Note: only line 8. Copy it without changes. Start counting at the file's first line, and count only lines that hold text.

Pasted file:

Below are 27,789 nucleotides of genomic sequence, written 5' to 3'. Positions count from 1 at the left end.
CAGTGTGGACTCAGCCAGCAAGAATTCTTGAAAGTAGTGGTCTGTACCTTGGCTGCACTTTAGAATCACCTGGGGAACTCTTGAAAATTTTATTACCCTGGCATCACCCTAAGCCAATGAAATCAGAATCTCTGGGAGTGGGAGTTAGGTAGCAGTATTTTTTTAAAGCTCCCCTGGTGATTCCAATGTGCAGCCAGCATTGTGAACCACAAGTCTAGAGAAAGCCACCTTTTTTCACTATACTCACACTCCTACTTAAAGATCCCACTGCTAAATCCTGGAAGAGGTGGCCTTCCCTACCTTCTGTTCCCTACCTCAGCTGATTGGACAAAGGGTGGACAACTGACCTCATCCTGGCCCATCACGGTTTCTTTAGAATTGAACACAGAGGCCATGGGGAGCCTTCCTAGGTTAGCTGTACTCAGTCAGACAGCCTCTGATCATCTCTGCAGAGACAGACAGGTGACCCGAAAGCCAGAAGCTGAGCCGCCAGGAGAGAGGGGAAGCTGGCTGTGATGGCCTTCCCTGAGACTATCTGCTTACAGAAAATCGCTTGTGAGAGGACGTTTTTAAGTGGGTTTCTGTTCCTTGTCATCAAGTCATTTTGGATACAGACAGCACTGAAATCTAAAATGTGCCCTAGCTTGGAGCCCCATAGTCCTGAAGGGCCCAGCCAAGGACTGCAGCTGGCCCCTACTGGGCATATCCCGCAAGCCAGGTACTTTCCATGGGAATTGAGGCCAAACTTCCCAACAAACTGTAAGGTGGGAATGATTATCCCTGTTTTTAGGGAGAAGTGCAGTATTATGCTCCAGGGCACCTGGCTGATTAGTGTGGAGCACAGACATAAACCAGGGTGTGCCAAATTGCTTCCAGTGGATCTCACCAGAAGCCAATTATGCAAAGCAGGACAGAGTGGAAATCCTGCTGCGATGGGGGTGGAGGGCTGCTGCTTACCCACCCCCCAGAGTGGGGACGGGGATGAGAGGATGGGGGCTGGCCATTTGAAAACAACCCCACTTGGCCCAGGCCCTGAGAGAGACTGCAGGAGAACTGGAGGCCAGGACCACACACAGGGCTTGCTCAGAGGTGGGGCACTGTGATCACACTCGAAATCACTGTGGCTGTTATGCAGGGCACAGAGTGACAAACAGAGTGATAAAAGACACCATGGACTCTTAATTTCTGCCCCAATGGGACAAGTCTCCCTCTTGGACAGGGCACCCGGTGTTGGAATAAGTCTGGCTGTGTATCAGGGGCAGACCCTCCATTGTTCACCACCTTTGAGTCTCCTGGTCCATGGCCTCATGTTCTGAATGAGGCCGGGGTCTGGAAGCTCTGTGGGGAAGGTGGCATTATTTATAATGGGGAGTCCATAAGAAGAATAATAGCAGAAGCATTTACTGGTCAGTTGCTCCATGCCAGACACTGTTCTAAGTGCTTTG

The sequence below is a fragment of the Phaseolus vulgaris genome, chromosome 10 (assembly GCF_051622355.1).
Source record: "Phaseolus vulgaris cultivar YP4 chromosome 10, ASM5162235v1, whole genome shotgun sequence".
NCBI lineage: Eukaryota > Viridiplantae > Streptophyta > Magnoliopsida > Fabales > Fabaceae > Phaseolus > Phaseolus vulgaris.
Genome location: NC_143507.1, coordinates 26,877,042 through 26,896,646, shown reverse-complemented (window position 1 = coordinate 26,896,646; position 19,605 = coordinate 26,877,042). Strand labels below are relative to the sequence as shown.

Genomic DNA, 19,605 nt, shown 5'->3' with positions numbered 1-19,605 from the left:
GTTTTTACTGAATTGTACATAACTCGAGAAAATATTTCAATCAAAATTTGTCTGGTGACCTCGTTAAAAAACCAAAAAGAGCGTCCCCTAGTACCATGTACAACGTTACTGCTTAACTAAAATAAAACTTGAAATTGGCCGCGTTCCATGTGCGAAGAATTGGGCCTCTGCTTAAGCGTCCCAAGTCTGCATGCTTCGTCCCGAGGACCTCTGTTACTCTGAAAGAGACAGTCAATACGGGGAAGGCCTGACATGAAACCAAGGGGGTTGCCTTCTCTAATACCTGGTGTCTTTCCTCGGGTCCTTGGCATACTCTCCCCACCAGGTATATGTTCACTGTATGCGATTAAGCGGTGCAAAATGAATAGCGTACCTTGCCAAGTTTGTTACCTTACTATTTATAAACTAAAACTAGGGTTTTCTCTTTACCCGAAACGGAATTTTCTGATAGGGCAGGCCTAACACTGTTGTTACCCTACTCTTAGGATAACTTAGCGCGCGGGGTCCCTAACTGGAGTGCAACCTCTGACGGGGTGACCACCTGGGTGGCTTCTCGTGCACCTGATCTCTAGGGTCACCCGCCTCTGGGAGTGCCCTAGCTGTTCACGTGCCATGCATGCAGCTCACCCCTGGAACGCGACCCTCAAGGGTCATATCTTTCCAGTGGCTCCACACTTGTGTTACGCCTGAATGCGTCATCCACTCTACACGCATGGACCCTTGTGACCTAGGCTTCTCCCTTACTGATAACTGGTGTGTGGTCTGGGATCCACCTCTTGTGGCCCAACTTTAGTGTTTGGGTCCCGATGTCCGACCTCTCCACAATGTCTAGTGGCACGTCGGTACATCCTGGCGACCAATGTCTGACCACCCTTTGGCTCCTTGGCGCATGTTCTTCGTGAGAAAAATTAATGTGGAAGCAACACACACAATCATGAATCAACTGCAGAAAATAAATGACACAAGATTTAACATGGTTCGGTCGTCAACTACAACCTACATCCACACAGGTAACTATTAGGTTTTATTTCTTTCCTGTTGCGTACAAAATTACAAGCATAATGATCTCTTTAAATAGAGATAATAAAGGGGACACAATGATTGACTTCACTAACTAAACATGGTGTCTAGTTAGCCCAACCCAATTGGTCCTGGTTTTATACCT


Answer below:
GTTTTTACTGAATTGTACATAACTCGAGAAAATATTTCAATCAAAATTTGTCTGGTGACCTCGTTAAAAAACCAAAAAGAGCGTCCCCTAGTACCATGTACAACGTTACTGCTTAACTAAAATAAAACTTGAAATTGGCCGCGTTCCATGTGCGAAGAATTGGGCCTCTGCTTAAGCGTCCCAAGTCTGCATGCTTCGTCCCGAGGACCTCTGTTACTCTGAAAGAGACAGTCAATACGGGGAAGGCCTGACATGAAACCAAGGGGGTTGCCTTCTCTAATACCTGGTGTCTTTCCTCGGGTCCTTGGCATACTCTCCCCACCAGGTATATGTTCACTGTATGCGATTAAGCGGTGCAAAATGAATAGCGTACCTTGCCAAGTTTGTTACCTTACTATTTATAAACTAAAACTAGGGTTTTCTCTTTACCCGAAACGGAATTTTCTGATAGGGCAGGCCTAACACTGTTGTTACCCTACTCTTAGGATAACTTAGCGCGCGGGGTCCCTAACTGGAGTGCAACCTCTGACGGGGTGACCACCTGGGTGGCTTCTCGTGCACCTGATCTCTAGGGTCACCCGCCTCTGGGAGTGCCCTAGCTGTTCACGTGCCATGCATGCAGCTCACCCCTGGAACGCGACCCTCAAGGGTCATATCTTTCCAGTGGCTCCACACTTGTGTTACGCCTGAATGCGTCATCCACTCTACACGCATGGACCCTTGTGACCTAGGCTTCTCCCTTACTGATAACTGGTGTGTGGTCTGGGATCCACCTCTTGTGGCCCAACTTTAGTGTTTGGGTCCCGATGTCCGACCTCTCCACAATGTCTAGTGGCACGTCGGTACATCCTGGCGACCAATGTCTGACCACCCTTTGGCTCCTTGGCGCATGTTCTTCGTGAGAAAAATTAATGTGGAAGCAACACACACAATCATGAATCAACTGCAGAAAATAAATGACACAAGATTTAACATGGTTCGGTCGTCAACTACAACCTACATCCACACAGGTAACTATTAGGTTTTATTTCTTTCCTGTTGCGTACAAAATTACAAGCATAATGATCTCTTTAAATAGAGATAATAAAGGGGACACAATGATTGACTTCACTAACTAAACATGGTGTCTAGTTAGCCCAACCCAATTGGTCCTGGTTTTATACCT